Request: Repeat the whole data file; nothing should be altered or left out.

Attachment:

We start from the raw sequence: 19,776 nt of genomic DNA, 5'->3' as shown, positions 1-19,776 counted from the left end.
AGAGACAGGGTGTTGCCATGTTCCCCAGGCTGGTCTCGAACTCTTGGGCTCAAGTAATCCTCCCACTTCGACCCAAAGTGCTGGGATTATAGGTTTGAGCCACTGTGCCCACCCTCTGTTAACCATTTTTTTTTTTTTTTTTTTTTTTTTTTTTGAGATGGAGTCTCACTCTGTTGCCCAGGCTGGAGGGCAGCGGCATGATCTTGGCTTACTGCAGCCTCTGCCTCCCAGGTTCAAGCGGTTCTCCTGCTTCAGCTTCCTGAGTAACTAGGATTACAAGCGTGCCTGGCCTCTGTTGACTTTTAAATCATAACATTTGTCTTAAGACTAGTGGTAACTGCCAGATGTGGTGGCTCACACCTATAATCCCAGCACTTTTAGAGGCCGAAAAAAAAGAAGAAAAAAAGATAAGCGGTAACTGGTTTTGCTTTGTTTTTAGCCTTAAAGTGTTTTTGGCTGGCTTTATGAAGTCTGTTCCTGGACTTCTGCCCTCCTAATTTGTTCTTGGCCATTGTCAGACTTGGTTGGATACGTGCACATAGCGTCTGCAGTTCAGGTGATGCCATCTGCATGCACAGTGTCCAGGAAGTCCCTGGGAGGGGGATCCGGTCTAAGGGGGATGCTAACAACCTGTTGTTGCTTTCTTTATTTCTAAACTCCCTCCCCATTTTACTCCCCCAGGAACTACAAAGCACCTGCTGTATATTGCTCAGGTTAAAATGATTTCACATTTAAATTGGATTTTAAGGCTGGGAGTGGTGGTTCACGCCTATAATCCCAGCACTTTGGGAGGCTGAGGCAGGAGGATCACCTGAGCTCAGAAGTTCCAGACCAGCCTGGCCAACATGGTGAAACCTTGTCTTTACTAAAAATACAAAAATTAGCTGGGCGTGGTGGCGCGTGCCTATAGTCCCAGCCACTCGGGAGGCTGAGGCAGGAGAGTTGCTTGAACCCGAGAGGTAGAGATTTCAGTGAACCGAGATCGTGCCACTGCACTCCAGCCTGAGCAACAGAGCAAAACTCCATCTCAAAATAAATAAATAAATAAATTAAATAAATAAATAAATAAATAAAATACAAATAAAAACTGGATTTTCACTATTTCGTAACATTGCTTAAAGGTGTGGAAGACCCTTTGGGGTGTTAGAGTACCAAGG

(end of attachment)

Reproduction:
We start from the raw sequence: 19,776 nt of genomic DNA, 5'->3' as shown, positions 1-19,776 counted from the left end.
AGAGACAGGGTGTTGCCATGTTCCCCAGGCTGGTCTCGAACTCTTGGGCTCAAGTAATCCTCCCACTTCGACCCAAAGTGCTGGGATTATAGGTTTGAGCCACTGTGCCCACCCTCTGTTAACCATTTTTTTTTTTTTTTTTTTTTTTTTTTTTGAGATGGAGTCTCACTCTGTTGCCCAGGCTGGAGGGCAGCGGCATGATCTTGGCTTACTGCAGCCTCTGCCTCCCAGGTTCAAGCGGTTCTCCTGCTTCAGCTTCCTGAGTAACTAGGATTACAAGCGTGCCTGGCCTCTGTTGACTTTTAAATCATAACATTTGTCTTAAGACTAGTGGTAACTGCCAGATGTGGTGGCTCACACCTATAATCCCAGCACTTTTAGAGGCCGAAAAAAAAGAAGAAAAAAAGATAAGCGGTAACTGGTTTTGCTTTGTTTTTAGCCTTAAAGTGTTTTTGGCTGGCTTTATGAAGTCTGTTCCTGGACTTCTGCCCTCCTAATTTGTTCTTGGCCATTGTCAGACTTGGTTGGATACGTGCACATAGCGTCTGCAGTTCAGGTGATGCCATCTGCATGCACAGTGTCCAGGAAGTCCCTGGGAGGGGGATCCGGTCTAAGGGGGATGCTAACAACCTGTTGTTGCTTTCTTTATTTCTAAACTCCCTCCCCATTTTACTCCCCCAGGAACTACAAAGCACCTGCTGTATATTGCTCAGGTTAAAATGATTTCACATTTAAATTGGATTTTAAGGCTGGGAGTGGTGGTTCACGCCTATAATCCCAGCACTTTGGGAGGCTGAGGCAGGAGGATCACCTGAGCTCAGAAGTTCCAGACCAGCCTGGCCAACATGGTGAAACCTTGTCTTTACTAAAAATACAAAAATTAGCTGGGCGTGGTGGCGCGTGCCTATAGTCCCAGCCACTCGGGAGGCTGAGGCAGGAGAGTTGCTTGAACCCGAGAGGTAGAGATTTCAGTGAACCGAGATCGTGCCACTGCACTCCAGCCTGAGCAACAGAGCAAAACTCCATCTCAAAATAAATAAATAAATAAATTAAATAAATAAATAAATAAATAAAATACAAATAAAAACTGGATTTTCACTATTTCGTAACATTGCTTAAAGGTGTGGAAGACCCTTTGGGGTGTTAGAGTACCAAGG